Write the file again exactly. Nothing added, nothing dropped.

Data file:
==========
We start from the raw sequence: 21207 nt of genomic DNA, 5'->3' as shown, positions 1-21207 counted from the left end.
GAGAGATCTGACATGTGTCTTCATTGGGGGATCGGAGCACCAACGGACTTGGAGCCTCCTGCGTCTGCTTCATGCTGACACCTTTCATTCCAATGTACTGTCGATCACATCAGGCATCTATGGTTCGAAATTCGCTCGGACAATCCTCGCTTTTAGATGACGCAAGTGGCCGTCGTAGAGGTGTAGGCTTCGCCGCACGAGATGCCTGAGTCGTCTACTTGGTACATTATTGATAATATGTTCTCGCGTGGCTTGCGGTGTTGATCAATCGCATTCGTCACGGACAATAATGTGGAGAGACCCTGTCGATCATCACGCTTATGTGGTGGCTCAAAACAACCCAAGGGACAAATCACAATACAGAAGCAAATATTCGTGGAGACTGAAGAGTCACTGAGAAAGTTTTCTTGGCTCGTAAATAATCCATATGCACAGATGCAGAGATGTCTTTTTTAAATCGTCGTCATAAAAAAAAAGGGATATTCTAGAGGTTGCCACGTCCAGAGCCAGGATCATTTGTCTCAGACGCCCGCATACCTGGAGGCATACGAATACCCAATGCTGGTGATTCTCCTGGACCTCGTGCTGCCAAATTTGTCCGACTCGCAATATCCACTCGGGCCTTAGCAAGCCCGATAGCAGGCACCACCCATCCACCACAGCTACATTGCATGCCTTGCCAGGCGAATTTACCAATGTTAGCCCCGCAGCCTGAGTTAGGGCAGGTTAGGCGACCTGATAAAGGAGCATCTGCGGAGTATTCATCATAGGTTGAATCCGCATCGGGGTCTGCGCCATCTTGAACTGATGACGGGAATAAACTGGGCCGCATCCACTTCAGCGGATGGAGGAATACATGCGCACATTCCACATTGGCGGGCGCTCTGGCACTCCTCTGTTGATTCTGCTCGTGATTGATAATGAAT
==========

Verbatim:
We start from the raw sequence: 21207 nt of genomic DNA, 5'->3' as shown, positions 1-21207 counted from the left end.
GAGAGATCTGACATGTGTCTTCATTGGGGGATCGGAGCACCAACGGACTTGGAGCCTCCTGCGTCTGCTTCATGCTGACACCTTTCATTCCAATGTACTGTCGATCACATCAGGCATCTATGGTTCGAAATTCGCTCGGACAATCCTCGCTTTTAGATGACGCAAGTGGCCGTCGTAGAGGTGTAGGCTTCGCCGCACGAGATGCCTGAGTCGTCTACTTGGTACATTATTGATAATATGTTCTCGCGTGGCTTGCGGTGTTGATCAATCGCATTCGTCACGGACAATAATGTGGAGAGACCCTGTCGATCATCACGCTTATGTGGTGGCTCAAAACAACCCAAGGGACAAATCACAATACAGAAGCAAATATTCGTGGAGACTGAAGAGTCACTGAGAAAGTTTTCTTGGCTCGTAAATAATCCATATGCACAGATGCAGAGATGTCTTTTTTAAATCGTCGTCATAAAAAAAAAGGGATATTCTAGAGGTTGCCACGTCCAGAGCCAGGATCATTTGTCTCAGACGCCCGCATACCTGGAGGCATACGAATACCCAATGCTGGTGATTCTCCTGGACCTCGTGCTGCCAAATTTGTCCGACTCGCAATATCCACTCGGGCCTTAGCAAGCCCGATAGCAGGCACCACCCATCCACCACAGCTACATTGCATGCCTTGCCAGGCGAATTTACCAATGTTAGCCCCGCAGCCTGAGTTAGGGCAGGTTAGGCGACCTGATAAAGGAGCATCTGCGGAGTATTCATCATAGGTTGAATCCGCATCGGGGTCTGCGCCATCTTGAACTGATGACGGGAATAAACTGGGCCGCATCCACTTCAGCGGATGGAGGAATACATGCGCACATTCCACATTGGCGGGCGCTCTGGCACTCCTCTGTTGATTCTGCTCGTGATTGATAATGAAT